California Property Trust has lodged a complaint with the San Francisco County Superior Court this week, alleging that Twitter did not comply with an order to pay rent for its global offices. According to a report in the New York Times, Twitter paused paying rent in recent weeks in an effort to cut costs.
In addition to this complaint, Twitter is also confronting a lawsuit for failing to pay $197,725 for charter flights for CEO Elon Musk during his initial week at the company. It is heard that Musk brought “more than half” of SpaceX’s lawyers to Twitter during this time.
One of the credible sources, The Times, also reports that Musk and other executives discussed the potential consequences of delaying severance payments for the thousands of employees who were terminated in the first week after he took over. There was consideration given to firing many employees without severance.
Still, ultimately, Musk agreed to pay US employees at least two years of salary and one month of severance to ensure compliance with federal and state labour laws. Luckily, some of the fired employees were eventually called back to Twitter due to accidental dismissals or the need for their skills on company projects.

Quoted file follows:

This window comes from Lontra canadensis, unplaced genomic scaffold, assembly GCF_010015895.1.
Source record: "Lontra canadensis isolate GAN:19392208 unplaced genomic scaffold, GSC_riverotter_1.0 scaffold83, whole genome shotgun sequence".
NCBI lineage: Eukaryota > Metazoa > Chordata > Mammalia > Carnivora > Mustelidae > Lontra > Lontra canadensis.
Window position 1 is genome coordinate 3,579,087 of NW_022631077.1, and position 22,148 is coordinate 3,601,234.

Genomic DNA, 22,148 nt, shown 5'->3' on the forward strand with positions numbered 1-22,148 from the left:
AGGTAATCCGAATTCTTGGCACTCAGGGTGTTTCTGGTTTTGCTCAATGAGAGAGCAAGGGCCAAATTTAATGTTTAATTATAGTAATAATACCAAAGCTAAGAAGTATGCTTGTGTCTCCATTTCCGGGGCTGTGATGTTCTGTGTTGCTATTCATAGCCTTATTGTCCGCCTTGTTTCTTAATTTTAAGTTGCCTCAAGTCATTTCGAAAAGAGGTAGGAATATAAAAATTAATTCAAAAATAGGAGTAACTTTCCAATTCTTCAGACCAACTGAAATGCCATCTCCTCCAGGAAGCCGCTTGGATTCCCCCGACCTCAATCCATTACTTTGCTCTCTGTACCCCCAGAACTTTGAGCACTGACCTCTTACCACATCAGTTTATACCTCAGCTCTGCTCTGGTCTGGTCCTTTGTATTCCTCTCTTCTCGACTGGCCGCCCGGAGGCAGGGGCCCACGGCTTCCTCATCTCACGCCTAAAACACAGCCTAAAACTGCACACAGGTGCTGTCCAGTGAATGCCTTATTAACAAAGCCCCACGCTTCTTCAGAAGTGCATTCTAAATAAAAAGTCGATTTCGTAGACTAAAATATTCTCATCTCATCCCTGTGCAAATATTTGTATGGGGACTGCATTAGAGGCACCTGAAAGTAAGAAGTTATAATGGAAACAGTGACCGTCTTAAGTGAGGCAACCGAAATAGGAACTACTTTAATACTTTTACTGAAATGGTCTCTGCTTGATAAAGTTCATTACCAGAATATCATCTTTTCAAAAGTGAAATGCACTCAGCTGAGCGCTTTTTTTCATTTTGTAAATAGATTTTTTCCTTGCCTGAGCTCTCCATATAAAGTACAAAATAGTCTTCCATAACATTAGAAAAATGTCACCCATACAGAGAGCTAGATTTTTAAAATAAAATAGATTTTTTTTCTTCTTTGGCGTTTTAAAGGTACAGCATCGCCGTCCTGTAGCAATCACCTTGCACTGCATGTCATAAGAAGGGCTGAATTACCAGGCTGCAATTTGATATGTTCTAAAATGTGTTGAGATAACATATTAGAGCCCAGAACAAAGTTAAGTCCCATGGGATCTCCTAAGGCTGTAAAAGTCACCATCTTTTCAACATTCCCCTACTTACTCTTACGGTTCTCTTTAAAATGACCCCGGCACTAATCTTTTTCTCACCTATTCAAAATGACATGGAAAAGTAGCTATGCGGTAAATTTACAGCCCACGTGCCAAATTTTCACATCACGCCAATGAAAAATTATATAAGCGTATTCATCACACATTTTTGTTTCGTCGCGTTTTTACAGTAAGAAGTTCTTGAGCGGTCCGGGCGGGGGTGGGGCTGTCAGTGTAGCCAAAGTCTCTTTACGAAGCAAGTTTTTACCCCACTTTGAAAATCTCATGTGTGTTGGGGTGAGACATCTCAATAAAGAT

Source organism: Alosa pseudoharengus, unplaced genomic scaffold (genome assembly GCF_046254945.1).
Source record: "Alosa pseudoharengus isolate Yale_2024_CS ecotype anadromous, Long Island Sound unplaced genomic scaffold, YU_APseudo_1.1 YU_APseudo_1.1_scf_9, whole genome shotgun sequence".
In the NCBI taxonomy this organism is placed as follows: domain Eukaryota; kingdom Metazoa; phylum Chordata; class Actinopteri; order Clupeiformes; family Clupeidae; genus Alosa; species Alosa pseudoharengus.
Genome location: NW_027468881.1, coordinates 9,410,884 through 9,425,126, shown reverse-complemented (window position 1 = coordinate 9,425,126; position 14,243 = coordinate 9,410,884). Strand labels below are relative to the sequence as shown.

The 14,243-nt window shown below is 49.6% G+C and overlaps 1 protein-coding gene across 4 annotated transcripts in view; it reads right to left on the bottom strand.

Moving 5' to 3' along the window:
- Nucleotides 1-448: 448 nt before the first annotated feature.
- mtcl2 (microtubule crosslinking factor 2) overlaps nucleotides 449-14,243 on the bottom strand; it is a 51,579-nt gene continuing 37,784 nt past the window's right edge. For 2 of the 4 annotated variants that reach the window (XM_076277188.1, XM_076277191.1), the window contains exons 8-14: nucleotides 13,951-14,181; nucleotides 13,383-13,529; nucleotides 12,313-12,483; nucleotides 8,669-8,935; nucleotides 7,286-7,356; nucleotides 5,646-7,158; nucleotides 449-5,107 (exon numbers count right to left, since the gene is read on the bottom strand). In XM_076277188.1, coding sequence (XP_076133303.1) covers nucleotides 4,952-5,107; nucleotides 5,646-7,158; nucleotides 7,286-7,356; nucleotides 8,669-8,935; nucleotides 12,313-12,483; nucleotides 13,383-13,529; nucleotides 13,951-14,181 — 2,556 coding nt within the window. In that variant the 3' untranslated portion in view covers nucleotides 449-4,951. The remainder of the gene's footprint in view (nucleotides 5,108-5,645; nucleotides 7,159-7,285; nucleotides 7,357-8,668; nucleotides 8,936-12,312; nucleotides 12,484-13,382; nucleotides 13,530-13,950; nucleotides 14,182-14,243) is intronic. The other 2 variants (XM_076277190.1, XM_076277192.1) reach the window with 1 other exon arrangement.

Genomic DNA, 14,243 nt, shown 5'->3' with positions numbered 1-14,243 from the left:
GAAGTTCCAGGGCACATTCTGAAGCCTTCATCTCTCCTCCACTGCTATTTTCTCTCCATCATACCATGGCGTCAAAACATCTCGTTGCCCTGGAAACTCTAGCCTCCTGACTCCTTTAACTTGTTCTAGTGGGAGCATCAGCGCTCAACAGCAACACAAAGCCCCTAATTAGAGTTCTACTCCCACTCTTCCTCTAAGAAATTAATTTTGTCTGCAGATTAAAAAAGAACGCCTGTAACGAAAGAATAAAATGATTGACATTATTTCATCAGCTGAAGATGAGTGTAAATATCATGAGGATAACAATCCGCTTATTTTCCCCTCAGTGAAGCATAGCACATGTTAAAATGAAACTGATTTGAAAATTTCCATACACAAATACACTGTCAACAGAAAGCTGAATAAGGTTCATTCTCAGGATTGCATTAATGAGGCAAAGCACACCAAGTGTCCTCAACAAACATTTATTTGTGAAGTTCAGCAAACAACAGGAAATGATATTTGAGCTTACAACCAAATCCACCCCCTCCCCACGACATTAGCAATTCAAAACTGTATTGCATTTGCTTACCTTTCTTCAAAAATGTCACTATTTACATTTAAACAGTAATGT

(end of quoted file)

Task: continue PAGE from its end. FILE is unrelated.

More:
Twitter, which no longer has a media inquiries department, is yet to respond to these issues. The social media giant has faced a number of challenges in recent months, including a major restructuring and the departure of key executives. It is yet to be seen how these legal disputes will impact the company and its operations. The legal issues facing Twitter come at a time when the company is already dealing with consequential challenges and changes.
In addition to the restructuring and executive departures mentioned above, Elon Musk’s company has also been backlashed for its handling of misinformation and other content on its platform, as #TwitterHacked has been trending for the last many days. However, the company has implemented a number of measures to address these concerns, including labelling and flagging potentially deceitful or harmful tweets.
Nevertheless, these measures have also been met with lashes, as some argue that they stifle free speech and others claim that they do not go far enough to tackle the spread of misinformation. As Twitter commences to navigate these and other challenges, it will be necessary for the company to address these legal matters in a timely and effective manner.